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Weeping Rock walking track

New England National Park

Overview

A short walk along Weeping Rock walking track in New England National Park will take you to a basalt cliff with natural springs above and covered in moss and ferns.

Where
New England National Park
Distance
2km return
Time suggested
30min - 1hr
Grade
Grade 3
Price
Free
What to
bring
Hat, sunscreen, drinking water
Please note
  • The weather in the area can be extreme and unpredictable, so please ensure you’re well-prepared for your visit.
  • Remember to take your binoculars if you want to bird watch

Snaking through Gondwana rainforest and past Antarctic beeches, Weeping Rock walking track takes you directly to the much-admired basalt cliff face. With natural springs directly above it, Weeping Rock has become a lush, moss-covered environment constantly dripping water.

During winter, this spectacular rock face is covered in a sheet of ice and individual rivulets of water are transformed into icicles. When it’s not quite so cold, listen for the long, creaking growls of the rare sphagnum frog that lives in cracks in the rock face or burrows into the moss.

It’s only a 950m walk to Weeping Rock and back with pockets of both steep and uneven ground. Kids in particular love this walk – caves, fascinating trees, rocks to scramble over and water make it the perfect combination for a fun day out.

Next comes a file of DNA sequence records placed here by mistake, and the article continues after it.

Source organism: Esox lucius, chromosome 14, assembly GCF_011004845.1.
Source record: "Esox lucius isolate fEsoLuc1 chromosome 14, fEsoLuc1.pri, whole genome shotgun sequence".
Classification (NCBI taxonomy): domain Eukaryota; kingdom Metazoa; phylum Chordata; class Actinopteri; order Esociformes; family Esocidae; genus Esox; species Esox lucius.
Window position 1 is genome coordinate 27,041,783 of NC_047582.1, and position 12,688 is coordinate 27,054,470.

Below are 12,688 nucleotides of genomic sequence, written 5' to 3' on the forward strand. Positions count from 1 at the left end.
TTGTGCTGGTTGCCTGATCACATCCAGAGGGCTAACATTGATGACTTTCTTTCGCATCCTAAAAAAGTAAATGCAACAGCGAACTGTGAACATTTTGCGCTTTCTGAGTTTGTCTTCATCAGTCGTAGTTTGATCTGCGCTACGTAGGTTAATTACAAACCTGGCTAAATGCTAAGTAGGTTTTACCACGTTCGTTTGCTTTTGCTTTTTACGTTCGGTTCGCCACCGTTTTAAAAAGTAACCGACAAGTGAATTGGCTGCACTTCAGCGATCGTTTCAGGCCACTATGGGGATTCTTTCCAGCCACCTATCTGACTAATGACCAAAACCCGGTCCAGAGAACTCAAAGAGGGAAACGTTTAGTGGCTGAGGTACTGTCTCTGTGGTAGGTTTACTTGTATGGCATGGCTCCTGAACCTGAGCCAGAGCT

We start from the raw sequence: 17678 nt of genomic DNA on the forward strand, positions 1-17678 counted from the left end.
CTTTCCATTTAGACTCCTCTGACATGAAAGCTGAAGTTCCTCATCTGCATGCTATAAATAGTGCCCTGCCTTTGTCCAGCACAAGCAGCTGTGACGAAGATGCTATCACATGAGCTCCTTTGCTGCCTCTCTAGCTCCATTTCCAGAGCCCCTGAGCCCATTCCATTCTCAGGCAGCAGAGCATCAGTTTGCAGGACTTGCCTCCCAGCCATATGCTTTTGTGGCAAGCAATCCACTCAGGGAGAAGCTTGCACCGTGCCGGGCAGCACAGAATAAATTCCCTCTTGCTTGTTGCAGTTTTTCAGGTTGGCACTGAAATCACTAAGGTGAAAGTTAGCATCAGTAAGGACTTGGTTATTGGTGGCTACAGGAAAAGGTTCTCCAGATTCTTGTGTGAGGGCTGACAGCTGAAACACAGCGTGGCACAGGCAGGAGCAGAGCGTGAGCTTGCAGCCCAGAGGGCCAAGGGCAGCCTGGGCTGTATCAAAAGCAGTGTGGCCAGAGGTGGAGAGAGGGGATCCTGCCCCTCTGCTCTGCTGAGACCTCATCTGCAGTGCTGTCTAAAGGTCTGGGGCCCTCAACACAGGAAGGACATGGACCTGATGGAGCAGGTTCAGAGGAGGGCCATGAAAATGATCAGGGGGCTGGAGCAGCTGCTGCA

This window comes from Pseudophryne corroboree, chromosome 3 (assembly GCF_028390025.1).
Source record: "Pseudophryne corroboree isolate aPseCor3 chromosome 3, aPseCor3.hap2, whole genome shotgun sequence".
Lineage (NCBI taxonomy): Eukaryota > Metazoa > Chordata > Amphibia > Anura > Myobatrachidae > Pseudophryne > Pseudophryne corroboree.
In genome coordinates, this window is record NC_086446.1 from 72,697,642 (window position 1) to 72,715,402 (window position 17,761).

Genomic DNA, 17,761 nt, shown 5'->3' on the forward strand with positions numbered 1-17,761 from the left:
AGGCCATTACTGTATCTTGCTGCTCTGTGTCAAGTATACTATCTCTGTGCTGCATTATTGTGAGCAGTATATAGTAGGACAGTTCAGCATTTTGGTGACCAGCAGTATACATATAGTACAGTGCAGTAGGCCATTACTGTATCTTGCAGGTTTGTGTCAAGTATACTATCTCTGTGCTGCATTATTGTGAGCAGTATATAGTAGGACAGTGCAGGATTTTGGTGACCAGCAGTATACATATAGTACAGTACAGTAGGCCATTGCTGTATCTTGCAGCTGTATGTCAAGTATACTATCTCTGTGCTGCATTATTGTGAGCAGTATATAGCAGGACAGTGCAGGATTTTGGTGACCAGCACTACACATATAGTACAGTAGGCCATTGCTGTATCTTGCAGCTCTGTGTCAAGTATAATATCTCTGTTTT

For directions, safety and practical information, see visitor info

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Google Trekker, Kosciuszko National Park. Photo: John Spencer

Conservation program:

Saving our Species conservation program

Saving our Species is a innovative conservation program in NSW. It aims to halt and reverse the growing numbers of Australian animals and plants facing extinction. This program aims to secure as many threatened species that can be secured in the wild as possible, for the next 100 years. 

Mountain pygmy possum (Burramys parvus). Photo: Cate Aitken

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Park info

See more visitor info
Weeping Rock walking track, New England National Park. Photo: N Fenton